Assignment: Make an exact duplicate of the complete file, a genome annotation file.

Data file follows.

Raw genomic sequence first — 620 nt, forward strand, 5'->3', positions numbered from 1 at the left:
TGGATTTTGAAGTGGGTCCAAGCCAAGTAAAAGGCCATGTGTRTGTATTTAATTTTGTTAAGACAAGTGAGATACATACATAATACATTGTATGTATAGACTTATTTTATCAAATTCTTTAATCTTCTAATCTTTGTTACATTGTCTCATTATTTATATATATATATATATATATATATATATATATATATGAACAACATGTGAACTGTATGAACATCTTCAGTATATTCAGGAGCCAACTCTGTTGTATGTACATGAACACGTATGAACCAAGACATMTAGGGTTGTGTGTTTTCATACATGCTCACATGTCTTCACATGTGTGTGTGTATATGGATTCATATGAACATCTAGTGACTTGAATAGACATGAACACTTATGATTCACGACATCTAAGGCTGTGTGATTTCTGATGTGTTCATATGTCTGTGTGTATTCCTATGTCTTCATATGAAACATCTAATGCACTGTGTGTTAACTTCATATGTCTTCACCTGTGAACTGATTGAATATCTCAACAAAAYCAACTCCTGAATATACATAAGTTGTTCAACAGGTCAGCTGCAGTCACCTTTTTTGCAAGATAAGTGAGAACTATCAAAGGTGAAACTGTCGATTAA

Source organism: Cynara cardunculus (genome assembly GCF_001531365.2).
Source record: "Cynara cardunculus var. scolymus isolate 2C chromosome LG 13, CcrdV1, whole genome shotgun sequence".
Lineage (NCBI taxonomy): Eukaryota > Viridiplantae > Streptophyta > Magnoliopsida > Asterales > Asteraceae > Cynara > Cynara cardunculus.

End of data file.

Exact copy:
Raw genomic sequence first — 620 nt, forward strand, 5'->3', positions numbered from 1 at the left:
TGGATTTTGAAGTGGGTCCAAGCCAAGTAAAAGGCCATGTGTRTGTATTTAATTTTGTTAAGACAAGTGAGATACATACATAATACATTGTATGTATAGACTTATTTTATCAAATTCTTTAATCTTCTAATCTTTGTTACATTGTCTCATTATTTATATATATATATATATATATATATATATATATATATGAACAACATGTGAACTGTATGAACATCTTCAGTATATTCAGGAGCCAACTCTGTTGTATGTACATGAACACGTATGAACCAAGACATMTAGGGTTGTGTGTTTTCATACATGCTCACATGTCTTCACATGTGTGTGTGTATATGGATTCATATGAACATCTAGTGACTTGAATAGACATGAACACTTATGATTCACGACATCTAAGGCTGTGTGATTTCTGATGTGTTCATATGTCTGTGTGTATTCCTATGTCTTCATATGAAACATCTAATGCACTGTGTGTTAACTTCATATGTCTTCACCTGTGAACTGATTGAATATCTCAACAAAAYCAACTCCTGAATATACATAAGTTGTTCAACAGGTCAGCTGCAGTCACCTTTTTTGCAAGATAAGTGAGAACTATCAAAGGTGAAACTGTCGATTAA

Source organism: Cynara cardunculus (genome assembly GCF_001531365.2).
Source record: "Cynara cardunculus var. scolymus isolate 2C chromosome LG 13, CcrdV1, whole genome shotgun sequence".
Lineage (NCBI taxonomy): Eukaryota > Viridiplantae > Streptophyta > Magnoliopsida > Asterales > Asteraceae > Cynara > Cynara cardunculus.